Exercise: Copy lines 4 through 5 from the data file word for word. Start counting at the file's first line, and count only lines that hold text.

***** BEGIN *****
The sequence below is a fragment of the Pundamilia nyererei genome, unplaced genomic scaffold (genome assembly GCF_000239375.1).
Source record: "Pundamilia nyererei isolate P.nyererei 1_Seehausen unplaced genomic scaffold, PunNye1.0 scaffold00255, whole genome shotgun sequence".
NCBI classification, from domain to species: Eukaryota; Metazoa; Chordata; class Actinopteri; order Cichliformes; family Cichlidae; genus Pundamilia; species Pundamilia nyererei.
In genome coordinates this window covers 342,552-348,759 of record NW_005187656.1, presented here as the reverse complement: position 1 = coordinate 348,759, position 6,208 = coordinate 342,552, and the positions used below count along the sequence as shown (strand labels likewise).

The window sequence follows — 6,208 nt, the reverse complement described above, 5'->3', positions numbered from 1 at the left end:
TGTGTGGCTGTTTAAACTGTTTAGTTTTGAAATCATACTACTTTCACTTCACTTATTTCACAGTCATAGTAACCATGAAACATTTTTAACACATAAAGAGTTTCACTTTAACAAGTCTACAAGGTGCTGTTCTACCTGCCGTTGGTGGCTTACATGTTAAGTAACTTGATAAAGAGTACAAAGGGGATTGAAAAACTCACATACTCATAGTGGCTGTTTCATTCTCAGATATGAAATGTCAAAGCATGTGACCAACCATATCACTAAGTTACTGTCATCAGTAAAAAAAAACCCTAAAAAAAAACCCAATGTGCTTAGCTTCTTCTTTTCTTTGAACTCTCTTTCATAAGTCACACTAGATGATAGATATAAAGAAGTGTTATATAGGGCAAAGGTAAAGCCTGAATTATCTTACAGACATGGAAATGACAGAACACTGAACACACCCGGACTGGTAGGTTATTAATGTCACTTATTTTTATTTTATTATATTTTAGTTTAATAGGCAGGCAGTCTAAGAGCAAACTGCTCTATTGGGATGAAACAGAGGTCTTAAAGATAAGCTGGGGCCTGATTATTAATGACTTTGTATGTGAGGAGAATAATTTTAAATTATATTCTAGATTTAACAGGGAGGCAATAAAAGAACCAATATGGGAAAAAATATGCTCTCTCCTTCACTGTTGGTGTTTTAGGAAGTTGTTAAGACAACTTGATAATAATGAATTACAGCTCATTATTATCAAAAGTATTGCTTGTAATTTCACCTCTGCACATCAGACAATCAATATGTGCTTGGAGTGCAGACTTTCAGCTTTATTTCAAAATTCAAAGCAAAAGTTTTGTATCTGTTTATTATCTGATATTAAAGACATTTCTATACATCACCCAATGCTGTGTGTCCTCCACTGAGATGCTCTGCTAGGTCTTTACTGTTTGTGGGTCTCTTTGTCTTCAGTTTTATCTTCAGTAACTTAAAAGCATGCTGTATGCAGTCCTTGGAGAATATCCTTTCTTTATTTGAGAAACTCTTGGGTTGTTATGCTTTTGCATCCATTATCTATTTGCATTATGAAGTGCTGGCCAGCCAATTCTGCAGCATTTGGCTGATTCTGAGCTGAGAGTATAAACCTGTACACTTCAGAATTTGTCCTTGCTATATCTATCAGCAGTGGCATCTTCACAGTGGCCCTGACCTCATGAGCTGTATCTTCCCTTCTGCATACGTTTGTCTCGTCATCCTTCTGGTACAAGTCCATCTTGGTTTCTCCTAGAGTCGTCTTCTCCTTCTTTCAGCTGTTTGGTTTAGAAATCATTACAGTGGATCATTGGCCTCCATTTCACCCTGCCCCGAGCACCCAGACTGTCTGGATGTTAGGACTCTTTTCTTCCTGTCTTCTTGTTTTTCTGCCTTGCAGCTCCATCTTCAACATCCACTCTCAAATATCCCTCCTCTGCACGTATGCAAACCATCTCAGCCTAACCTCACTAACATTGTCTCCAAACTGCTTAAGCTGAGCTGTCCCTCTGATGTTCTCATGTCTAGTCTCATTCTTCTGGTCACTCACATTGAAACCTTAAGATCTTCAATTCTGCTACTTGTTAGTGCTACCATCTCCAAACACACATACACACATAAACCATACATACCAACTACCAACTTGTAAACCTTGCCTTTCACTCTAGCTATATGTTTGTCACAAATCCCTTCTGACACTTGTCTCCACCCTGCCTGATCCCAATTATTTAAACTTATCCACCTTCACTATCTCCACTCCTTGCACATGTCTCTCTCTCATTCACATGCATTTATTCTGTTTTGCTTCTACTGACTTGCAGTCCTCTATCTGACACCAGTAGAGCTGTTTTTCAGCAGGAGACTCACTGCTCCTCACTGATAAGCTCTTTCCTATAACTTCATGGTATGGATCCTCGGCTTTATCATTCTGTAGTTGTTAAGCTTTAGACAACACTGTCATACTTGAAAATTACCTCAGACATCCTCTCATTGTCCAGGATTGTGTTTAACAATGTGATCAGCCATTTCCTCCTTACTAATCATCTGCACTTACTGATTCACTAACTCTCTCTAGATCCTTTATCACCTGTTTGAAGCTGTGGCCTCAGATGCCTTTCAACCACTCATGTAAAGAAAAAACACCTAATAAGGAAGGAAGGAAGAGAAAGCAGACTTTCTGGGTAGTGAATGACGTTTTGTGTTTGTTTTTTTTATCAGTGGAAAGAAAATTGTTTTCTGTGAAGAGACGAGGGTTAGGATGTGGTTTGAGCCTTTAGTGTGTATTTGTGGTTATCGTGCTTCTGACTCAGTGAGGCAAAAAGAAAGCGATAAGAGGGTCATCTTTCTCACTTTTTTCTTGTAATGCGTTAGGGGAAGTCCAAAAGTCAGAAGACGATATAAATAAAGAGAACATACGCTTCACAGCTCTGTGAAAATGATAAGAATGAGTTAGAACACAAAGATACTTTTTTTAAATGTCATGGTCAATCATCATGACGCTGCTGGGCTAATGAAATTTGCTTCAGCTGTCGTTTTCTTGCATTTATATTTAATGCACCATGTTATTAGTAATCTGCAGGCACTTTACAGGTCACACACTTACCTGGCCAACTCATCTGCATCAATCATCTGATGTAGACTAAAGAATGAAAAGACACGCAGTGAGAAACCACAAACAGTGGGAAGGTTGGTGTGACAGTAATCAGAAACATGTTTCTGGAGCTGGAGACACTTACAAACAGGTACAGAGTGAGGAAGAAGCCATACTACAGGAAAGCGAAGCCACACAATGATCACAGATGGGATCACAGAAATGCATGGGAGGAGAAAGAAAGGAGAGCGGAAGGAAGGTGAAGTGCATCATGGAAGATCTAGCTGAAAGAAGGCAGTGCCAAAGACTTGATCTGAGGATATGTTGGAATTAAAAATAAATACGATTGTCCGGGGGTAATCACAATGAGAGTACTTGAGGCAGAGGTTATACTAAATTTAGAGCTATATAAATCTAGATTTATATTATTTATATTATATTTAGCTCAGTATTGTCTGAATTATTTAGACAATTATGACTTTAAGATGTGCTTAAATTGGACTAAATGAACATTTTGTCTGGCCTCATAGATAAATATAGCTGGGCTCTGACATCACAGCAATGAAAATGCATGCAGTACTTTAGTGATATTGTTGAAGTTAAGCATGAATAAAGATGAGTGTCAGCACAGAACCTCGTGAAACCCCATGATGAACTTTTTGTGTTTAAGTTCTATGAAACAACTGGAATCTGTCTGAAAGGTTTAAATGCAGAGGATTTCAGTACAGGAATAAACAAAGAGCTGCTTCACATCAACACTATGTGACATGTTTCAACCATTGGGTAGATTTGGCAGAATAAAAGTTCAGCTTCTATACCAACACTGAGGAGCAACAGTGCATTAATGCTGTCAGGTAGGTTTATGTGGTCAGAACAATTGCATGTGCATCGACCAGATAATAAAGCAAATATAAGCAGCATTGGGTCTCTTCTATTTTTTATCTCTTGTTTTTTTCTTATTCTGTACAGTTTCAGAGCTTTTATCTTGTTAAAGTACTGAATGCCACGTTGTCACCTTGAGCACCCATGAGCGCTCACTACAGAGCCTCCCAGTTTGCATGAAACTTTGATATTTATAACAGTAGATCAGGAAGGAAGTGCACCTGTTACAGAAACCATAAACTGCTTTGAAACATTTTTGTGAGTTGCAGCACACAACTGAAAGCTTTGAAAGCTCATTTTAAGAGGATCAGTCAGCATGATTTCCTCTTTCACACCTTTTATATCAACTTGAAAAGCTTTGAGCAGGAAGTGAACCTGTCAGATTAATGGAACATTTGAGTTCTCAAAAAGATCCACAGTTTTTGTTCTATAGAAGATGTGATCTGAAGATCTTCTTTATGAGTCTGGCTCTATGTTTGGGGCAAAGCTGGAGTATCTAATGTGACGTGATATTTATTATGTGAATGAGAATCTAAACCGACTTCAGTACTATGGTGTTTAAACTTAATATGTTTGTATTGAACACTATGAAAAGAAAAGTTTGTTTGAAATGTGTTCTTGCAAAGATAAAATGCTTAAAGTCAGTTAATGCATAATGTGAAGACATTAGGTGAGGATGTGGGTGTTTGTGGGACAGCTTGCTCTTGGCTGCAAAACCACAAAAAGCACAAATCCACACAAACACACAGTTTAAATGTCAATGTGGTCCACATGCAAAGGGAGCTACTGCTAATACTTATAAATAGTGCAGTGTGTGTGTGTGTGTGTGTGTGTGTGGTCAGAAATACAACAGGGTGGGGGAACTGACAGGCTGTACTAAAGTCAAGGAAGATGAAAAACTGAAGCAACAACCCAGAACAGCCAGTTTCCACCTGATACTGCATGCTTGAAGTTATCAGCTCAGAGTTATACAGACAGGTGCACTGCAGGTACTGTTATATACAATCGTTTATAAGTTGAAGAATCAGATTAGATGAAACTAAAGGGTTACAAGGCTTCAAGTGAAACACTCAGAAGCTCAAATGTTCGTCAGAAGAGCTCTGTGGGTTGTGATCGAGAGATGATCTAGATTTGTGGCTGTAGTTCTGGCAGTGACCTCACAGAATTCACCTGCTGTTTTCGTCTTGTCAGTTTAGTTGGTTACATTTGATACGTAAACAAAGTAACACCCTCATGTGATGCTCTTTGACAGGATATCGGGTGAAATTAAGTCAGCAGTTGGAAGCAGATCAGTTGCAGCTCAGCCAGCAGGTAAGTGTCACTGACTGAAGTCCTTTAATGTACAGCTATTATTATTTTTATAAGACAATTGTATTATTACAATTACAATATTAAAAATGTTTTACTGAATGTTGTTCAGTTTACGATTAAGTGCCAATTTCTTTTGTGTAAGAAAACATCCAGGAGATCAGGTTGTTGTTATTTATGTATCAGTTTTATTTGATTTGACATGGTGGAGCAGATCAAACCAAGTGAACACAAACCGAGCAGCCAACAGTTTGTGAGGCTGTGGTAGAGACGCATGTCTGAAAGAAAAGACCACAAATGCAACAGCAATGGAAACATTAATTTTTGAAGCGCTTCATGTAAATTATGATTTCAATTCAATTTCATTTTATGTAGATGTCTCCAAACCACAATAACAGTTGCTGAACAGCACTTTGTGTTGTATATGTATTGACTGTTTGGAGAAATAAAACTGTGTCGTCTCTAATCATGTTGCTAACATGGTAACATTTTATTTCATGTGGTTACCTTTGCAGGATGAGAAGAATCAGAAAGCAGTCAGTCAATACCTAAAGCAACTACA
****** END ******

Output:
In genome coordinates this window covers 342,552-348,759 of record NW_005187656.1, presented here as the reverse complement: position 1 = coordinate 348,759, position 6,208 = coordinate 342,552, and the positions used below count along the sequence as shown (strand labels likewise).

The window sequence follows — 6,208 nt, the reverse complement described above, 5'->3', positions numbered from 1 at the left end: